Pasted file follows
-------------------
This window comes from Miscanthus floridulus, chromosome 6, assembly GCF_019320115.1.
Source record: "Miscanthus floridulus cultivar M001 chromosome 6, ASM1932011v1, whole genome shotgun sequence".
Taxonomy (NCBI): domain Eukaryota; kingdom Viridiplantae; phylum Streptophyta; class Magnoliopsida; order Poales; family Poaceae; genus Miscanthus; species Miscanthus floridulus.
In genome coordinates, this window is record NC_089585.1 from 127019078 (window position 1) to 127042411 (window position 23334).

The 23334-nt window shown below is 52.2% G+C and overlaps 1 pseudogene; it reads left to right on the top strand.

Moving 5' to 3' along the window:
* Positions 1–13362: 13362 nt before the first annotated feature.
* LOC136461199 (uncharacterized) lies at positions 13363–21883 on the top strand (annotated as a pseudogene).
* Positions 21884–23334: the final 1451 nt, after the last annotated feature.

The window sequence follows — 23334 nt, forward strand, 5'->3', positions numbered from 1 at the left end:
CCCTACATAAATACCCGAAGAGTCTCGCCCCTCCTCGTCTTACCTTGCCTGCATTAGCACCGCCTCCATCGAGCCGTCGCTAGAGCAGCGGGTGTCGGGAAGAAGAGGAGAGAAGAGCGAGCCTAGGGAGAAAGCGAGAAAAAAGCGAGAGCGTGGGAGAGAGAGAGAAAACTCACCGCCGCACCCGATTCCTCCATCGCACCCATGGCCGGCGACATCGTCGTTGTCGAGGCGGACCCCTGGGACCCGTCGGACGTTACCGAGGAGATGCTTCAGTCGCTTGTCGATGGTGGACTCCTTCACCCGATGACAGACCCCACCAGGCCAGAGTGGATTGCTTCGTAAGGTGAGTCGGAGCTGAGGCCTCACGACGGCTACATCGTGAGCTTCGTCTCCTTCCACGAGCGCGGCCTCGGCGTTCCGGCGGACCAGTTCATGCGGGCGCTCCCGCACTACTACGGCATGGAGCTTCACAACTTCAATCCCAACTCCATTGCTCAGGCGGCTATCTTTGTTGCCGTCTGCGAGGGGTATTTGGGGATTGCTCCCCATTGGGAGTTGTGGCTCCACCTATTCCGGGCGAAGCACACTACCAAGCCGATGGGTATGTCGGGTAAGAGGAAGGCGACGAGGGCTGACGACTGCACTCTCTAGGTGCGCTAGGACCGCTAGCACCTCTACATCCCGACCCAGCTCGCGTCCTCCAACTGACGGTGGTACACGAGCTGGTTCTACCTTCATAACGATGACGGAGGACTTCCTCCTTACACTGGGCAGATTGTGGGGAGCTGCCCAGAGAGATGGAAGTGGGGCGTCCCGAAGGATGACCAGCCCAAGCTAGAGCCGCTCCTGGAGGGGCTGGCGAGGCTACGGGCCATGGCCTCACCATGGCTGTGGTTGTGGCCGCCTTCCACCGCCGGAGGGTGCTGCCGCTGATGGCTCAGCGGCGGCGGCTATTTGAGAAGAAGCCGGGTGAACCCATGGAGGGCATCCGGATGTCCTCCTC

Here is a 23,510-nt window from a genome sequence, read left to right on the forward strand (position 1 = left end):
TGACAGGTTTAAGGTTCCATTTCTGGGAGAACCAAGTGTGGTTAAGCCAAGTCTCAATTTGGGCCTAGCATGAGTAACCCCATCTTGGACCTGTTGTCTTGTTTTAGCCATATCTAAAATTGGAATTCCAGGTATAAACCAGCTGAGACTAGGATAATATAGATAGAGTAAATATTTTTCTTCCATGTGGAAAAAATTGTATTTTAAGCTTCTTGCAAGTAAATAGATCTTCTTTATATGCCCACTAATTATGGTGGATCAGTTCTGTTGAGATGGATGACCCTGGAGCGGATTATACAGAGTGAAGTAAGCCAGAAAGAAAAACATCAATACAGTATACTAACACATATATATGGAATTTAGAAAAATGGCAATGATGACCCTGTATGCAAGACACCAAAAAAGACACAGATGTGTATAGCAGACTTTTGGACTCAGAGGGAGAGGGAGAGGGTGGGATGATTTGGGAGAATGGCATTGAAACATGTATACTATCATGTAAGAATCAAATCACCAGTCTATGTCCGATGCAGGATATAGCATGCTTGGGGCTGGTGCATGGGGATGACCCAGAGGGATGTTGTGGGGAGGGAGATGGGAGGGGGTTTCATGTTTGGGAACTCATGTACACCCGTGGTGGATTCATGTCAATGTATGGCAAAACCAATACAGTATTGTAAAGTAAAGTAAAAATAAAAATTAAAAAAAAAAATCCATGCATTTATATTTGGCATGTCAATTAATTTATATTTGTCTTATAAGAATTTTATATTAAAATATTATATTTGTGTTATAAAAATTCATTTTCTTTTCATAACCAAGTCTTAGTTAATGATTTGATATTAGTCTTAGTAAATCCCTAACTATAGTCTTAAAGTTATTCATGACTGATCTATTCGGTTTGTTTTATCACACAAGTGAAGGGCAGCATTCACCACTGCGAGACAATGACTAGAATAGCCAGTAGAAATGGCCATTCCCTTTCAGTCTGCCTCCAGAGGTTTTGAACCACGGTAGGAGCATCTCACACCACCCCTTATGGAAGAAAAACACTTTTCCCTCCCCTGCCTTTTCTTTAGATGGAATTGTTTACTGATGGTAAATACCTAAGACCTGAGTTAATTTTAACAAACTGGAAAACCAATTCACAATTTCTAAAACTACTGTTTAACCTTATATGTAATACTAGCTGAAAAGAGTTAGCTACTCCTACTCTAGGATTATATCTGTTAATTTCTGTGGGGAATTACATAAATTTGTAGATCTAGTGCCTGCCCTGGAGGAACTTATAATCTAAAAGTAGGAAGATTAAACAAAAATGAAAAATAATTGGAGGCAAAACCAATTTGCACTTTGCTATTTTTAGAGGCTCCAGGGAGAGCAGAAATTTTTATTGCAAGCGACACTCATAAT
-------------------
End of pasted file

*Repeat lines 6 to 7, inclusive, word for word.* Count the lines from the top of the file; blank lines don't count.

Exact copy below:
Moving 5' to 3' along the window:
* Positions 1–13362: 13362 nt before the first annotated feature.